Futures Rise as Jobs Report Pressures House
Futures pointed to a higher open on Wall Street Friday after the September employment report showed payrolls were cut more than expected, something that is likely to ratchet up pressure on the House to pass the bailout bill when it votes later today.
“They were lousy payroll numbers which made the passage of the bill even more certain and that’s, I think, how the market played that,” Art Cashin, director of floor operations at UBS, told CNBC.
U.S. employers cut nonfarm payrolls by 159,000, the steepest rate in 5 1/2 years, in September. Payrolls have now contracted for a ninth striaght month. Economists had expected to see payrolls shrink by 100,000. The unemployment rate was unchanged at 6.1 percent, as expected.
Once the bailout plan moves through Congress, the “focus is gonna turn from this bailout plan to the fundamentals -- and the fundamentals aren’t pretty right now,” Art Hogan, chief market analyst at Jefferies, told CNBC.
The market had a lot of other stuff to chew on today, with news that Wachovia and Wells Fargo will merge and that AIG will sell some business units as it looks to streamline operations.
Citigroup shares were tumbling as the company was the odd bank out of the Wells Fargo takeover of Wachovia, which Citi had been pursuing. Wells Fargo is getting Wachovia in an all-stock transaction worth $15.1 billion.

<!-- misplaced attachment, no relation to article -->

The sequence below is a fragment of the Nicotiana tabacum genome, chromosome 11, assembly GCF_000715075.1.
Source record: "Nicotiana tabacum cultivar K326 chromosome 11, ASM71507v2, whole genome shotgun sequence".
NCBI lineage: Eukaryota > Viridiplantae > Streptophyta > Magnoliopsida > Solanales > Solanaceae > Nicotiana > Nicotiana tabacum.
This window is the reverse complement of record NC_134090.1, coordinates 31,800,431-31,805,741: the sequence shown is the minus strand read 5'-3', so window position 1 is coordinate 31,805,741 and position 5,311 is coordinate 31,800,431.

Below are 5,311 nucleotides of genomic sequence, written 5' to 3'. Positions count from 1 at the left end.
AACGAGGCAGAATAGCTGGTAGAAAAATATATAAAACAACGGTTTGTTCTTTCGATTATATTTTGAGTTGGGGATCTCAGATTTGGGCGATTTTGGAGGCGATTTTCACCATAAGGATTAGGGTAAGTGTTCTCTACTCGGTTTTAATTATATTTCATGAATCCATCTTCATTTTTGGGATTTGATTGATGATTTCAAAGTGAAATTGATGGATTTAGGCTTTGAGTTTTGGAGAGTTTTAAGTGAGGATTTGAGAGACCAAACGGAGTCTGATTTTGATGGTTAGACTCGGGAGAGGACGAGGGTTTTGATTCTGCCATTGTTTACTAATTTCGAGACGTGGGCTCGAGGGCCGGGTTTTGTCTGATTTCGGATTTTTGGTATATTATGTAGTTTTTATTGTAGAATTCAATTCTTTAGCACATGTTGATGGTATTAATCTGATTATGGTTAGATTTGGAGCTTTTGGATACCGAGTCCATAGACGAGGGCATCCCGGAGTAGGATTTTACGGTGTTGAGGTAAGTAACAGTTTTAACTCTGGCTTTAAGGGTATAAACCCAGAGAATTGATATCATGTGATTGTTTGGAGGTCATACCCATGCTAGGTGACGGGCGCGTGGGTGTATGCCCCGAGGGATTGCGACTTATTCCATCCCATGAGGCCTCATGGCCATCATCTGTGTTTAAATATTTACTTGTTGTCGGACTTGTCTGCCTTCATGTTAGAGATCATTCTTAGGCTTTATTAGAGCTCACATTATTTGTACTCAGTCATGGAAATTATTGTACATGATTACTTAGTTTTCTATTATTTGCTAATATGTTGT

Wachovia shares gained about 40 percent in premarket trading, Wells was up about 1 percent and Citi fell nearly 10 percent.
In other big news before the jobs report, American International Groupsays it will sell off a number of business units, while retaining its U.S. property and casualty and foreign general insurance businesses, in an effort to become a smaller, more nimble company.
AIG shares gained 11 percent premarket.
Money markets remained tight ahead of the vote and speculation on coordinated rate cuts increased. But Trichet told CNBC in an exclusive interview that the ECB's only priority was maintaining price stability, and the bank's monetary policy would serve that purpose.
Still to come today: The ISM non-manufacturing index, a gauge of service-sector activity, will be released at 10 am ET and is forecast at 50 in September, from August's 50.6, according to Briefing.com.
In other signs that the credit crisis is spreading, California is fast running out of cash and may need as much as $7 billion in aid from the Treasury Department within weeks, the Los Angeles Time reported, quoting a letter from California Governor Arnold Schwarzenegger to Treasury Secretary Henry Paulson.
Asian stocks closed down and European stock markets were in the red as UBS said it will reorganize its troubled investment bank, closing most of its commodities business and cut a further 2,000 jobs.
European Central Bank President Jean-Claude Trichet said on Friday the $700 billion bank bailout plan must be passed by the House and urged European Union governments act swiftly to contain the crisis.